“That hated that. He started building this strange three-dimensional structure so he could take the lead and escape. And I’m like, ‘Oh my God, this organism.'”
Although technically a single-celled organism, P. polycephalum it is considered a network that exhibits collective behavior. Each part of the slime mold works independently and shares information with neighboring parts, without centralized processing.
“I guess the analogy would be neurons in the brain,” Reid said. “You have this one brain that’s made up of many neurons—it’s the same with slime mold.”
– Audrey Dussutour (@Docteur_Drey) April 3, 2021
That brain analogy is really intriguing and wouldn’t be the first time P. polycephalum was compared to a neural network. The topology and structure of brain networks and slime mold patches are very similar, and both systems exhibit oscillations.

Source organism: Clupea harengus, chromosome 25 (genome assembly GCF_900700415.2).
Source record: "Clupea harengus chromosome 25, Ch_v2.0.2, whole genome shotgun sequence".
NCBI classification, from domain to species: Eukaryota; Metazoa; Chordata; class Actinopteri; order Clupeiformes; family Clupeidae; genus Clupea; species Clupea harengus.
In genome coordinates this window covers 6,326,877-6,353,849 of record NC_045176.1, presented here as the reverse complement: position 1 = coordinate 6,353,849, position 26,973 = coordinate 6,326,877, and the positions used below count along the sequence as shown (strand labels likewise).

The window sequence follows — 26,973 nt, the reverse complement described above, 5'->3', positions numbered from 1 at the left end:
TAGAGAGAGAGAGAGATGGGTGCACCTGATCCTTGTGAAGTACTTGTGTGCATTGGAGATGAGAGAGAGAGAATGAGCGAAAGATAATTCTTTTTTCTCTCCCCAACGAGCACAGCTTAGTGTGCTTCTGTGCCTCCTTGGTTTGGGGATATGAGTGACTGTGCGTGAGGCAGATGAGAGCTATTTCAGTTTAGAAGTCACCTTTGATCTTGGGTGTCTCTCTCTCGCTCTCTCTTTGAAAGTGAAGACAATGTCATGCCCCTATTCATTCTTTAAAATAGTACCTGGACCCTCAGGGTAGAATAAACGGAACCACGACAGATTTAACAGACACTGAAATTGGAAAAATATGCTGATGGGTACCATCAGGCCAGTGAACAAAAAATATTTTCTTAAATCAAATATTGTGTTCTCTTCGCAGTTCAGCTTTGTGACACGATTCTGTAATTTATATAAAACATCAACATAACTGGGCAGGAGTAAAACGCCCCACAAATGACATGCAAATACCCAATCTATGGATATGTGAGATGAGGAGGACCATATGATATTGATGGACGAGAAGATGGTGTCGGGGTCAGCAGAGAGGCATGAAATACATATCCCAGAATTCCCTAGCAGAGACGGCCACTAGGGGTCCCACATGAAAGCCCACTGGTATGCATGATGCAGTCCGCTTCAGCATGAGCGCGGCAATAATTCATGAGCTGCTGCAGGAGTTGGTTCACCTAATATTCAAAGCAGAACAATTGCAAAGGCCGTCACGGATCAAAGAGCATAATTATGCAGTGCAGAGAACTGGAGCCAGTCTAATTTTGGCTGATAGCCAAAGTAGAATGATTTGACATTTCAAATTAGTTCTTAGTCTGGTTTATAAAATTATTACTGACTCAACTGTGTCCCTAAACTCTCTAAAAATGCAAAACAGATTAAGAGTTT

It is not entirely clear how information is propagated and shared in the slime mold, but we know that P. polycephalumveins contract to act as a peristaltic pump, forcing cytoplasmic fluid from compartment to compartment. And the oscillations in this fluid seem to coincide with encounters with external stimuli.
“These oscillations are thought to transmit information, process information, how they interact and actually produce behavior at the same time,” Döbereiner told ScienceAlert.
“If you have a network Physarum it goes to a certain food, it changes its oscillation pattern when it encounters sugar: it starts to oscillate faster. Because of these faster oscillations, the whole organism begins to change its oscillation pattern and begins to flow in the direction where the food is found.”
He and colleagues published a paper in 2021 showing that these oscillations are remarkably similar to the oscillations seen in the brain, except that it is a hydrodynamic system rather than electrical signals.